Polar-orbiting satellite sensors, such as the Moderate Resolution Imaging Spectroradiometer (MODIS) on the Terra and Aqua satellites, get a somewhat different view. As MODIS scans Earth’s surface from an altitude of about 700 kilometers (400 miles), it makes swaths perpendicular to the path followed by the satellite. So an individual swath shows a horizontal cross-section through the glory circle, containing two colored areas. As a result, a glory in a natural-color satellite image from MODIS consists of two elongated, colorful bands parallel to the path of the satellite. The MODIS on the Terra satellite acquired this image of a glory near the eastern Pacific island of Guadalupe on June 3, 2018.

Another notable feature in this image are the swirling von Karman vortices visible between the glory. The alternating double row of #vortices form in the wake of an obstacle—in this instance Guadalupe—as air masses get disturbed as they pass over this bump in the sea surface.

Image Credit: NASA Earth Observatory image by Joshua Stevens, using MODIS data from LANCE/EOSDIS Rapid Response #nasagoddard #earth #space #science #glory #clouds #cloud

Is 'Oumuamua an Interstellar Asteroid or Comet?

This artist’s illustration shows the wayward interstellar visitor ‘Oumuamua (pronounced oh-MOO-ah-MOO-ah) racing toward the outskirts of our solar system. The object, heated by the Sun (lower right), is venting gaseous material from its surface, as a comet would.

Researchers suggest this “outgassing” is one possible cause for ‘Oumuamua’s slight acceleration, as detected by several telescopes. The irregularly shaped object is now traveling away at about 70,000 miles per hour. The orbits of the major planets are included for scale. The box-shaped constellation Corvus is in the background near image center, and the bright blue star Spica is at upper left of center, in the constellation Virgo. The stars at bottom left belong to the constellation Hydra.

As the complex rotation of the object makes it difficult to determine the exact shape, there are many models of what it could look like.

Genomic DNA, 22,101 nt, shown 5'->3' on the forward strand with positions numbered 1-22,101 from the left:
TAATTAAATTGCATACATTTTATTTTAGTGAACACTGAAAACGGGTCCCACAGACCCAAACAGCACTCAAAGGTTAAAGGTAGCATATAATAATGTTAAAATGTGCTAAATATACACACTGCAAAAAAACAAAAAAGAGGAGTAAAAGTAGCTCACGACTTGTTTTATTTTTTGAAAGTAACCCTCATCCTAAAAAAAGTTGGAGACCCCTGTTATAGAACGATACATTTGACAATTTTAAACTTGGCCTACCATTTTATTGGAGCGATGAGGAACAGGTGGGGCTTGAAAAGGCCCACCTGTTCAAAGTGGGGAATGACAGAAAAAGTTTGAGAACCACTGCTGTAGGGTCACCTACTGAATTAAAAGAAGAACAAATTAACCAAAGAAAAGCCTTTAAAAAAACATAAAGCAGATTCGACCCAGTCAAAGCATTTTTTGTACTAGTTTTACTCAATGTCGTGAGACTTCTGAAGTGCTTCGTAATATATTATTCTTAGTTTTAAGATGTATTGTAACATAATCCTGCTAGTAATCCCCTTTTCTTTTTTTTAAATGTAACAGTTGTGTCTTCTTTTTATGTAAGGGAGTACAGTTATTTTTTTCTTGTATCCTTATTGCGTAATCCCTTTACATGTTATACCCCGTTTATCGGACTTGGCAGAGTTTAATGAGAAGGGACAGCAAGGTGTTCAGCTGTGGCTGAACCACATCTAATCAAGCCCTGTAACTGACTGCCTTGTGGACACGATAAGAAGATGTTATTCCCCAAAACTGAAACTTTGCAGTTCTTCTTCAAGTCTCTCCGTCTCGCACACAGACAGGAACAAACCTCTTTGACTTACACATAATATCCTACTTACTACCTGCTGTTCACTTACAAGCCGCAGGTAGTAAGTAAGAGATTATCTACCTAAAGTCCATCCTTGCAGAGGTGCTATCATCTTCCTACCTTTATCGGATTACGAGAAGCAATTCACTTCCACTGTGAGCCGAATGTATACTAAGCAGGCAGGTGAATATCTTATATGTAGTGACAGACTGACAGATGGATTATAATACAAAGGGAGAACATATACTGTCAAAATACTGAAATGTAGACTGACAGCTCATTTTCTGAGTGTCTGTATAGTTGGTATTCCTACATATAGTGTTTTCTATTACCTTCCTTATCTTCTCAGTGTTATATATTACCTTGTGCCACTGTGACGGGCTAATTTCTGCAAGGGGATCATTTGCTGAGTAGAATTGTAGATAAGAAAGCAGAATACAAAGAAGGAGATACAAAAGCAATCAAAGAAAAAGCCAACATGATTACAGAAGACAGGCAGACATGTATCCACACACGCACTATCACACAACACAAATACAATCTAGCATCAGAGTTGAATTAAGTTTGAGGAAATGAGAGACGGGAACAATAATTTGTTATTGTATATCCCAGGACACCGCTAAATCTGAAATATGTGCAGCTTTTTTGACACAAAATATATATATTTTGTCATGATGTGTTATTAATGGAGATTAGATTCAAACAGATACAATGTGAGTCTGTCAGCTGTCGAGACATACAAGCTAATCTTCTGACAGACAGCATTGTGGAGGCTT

CREDIT: NASA, ESA, and J. Olmsted and F. Summers (STScI) #nasagoddard #comet #space #asteroid

Curious how NASA’s Curiosity Rover takes #selfies and why you can't see its arm in the image? Wonder no more. This animation shows how the Mars Hand Lens Imager (MAHLI) camera on the rover takes multiple images that are later combined into a single image.
Credit: NASA/JPL-Caltech #nasagoddard #space #science #mars

A storm of tiny dust particles has engulfed Mars over the last two weeks and prompted NASA’s Opportunity rover to suspend science operations. But across the planet, NASA’s Curiosity rover, which has been studying Martian soil at Gale Crater, is expected to remain largely unaffected by the dust. While Opportunity is powered by sunlight, which can’t penetrate the dust at its current location, Curiosity has a nuclear-powered battery that runs day and night.

Martian dust storms are common, especially during southern hemisphere spring and summer, when the planet is closest to the Sun. As the atmosphere warms, winds generated by larger contrasts in surface temperature at different locations mobilize dust particles the size of individual talcum powder grains. Carbon dioxide frozen on the winter polar cap evaporates, thickening the atmosphere and increasing the surface pressure. This enhances the process by helping suspend the dust particles in the air. In some cases, the dust clouds reach up to 40 miles (60 kilometers) or more in elevation.